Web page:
In a world which is changing rapidly with the global political climate at its most uncertain, and science and technology bouncing forward at the speed of light, textile major Arvind Limited executive director Punit Lalbhai feels that retaining pole position has become harder in the current context.
Speaking at the Fortune India Next 500 annual summit on Friday, Lalbhai said, “In the past you used to worry about your cohort of competitors. Now the bigger threat I would say is from the outside the industry—startups, collaborations, world becoming smaller. People who would normally not be competition are now competition. So, it’s hard.”
But for Lalbhai, therein lies the opportunity as well. Talking about Arvind’s journey so far, he looked back at how how ‘reinvention’ helped Arvind Limited stray in business since its first textile mill started in 1897.
In the 1980’s Ahmedabad saw a dramatic dry off of the textile industry. The city had more than 80 composite mills at that time. But that number, within a matter of a decade went down to four.
“We were one of the four to survive. At that time, we were the first ones to introduce denims to India. We saw that India had cotton availability, competitively priced labor and fairly depreciated currency. And we took advantage of that by spotting that trend,” Lalbhai said.
“We changed ourselves from dhoti and saree manufacturer to one of the largest denim manufacturers in the world.”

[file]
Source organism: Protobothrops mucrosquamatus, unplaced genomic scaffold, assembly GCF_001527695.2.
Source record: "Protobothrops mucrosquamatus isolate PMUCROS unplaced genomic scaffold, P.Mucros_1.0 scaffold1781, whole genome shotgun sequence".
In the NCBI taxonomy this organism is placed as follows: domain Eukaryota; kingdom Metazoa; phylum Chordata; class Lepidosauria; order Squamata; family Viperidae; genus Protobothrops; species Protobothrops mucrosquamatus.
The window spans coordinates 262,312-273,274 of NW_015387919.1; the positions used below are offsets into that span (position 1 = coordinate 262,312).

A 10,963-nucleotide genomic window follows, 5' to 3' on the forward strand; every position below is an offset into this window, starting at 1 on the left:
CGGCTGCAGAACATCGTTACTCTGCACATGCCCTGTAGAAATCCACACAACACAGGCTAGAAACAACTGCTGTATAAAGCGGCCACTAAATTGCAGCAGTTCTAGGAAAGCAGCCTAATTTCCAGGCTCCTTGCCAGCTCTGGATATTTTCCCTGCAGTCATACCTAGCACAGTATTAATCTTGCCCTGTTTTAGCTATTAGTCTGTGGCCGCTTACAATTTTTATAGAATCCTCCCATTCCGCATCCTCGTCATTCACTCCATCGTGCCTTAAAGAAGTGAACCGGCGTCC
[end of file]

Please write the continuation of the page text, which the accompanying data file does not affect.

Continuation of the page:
Another reinvention that Lalbhai talked about was from 1996 when his family’s company ventured in the space of other modern textiles—knits, yarn, dye etc.
“That experience almost killed us,” he said. As the global economic situation worsened, Arvind found itself getting embroiled into a debt trap. But they were able to learn from that and in Lalbhai’s words risk mitigation was the key factor that made Arvind stronger.
The next phase of reinvention came in the early 2000s when the company pivoted towards a brand. This was when they saw India becoming a consumer economy as its and purchasing power grew.
“And if I think to the current time, we’re in the phase of another reinvention as well. We are branching out and taking textiles to the domain of advance materials. So, how can our textile knowledge fuel India’s growth in building and construction, in transportation, in aviation, in all kinds of allied spaces where tech and intellectual property will reign supreme,” he said.
According to Lalbhai, the four mantra's for Arvind's success are the nimbleness of its business model, technology, sustainability, and people. He said that Arvind is exploring changing the manufacturing processes through robotics and exploring how to cut down and re-imagine the way textiles are manufactured. The company is also working with artificial intelligence to predict what trend will be prominent in tomorrow’s consumer domain.
“We have to create structures to collaborate with industry, not only industry but also universities. It means we spend a lot of time thinking about tomorrow,” he said. “We are working on a sustainable future so that all of us have ample resources to grow our businesses," he added.
Lalbhai concluded his speech by mentioning the final mantra that Arvind follows—people. He said that it is important to work extra hard to attract the best talent that’s going to navigate our companies in this uncertain and fast changing environment.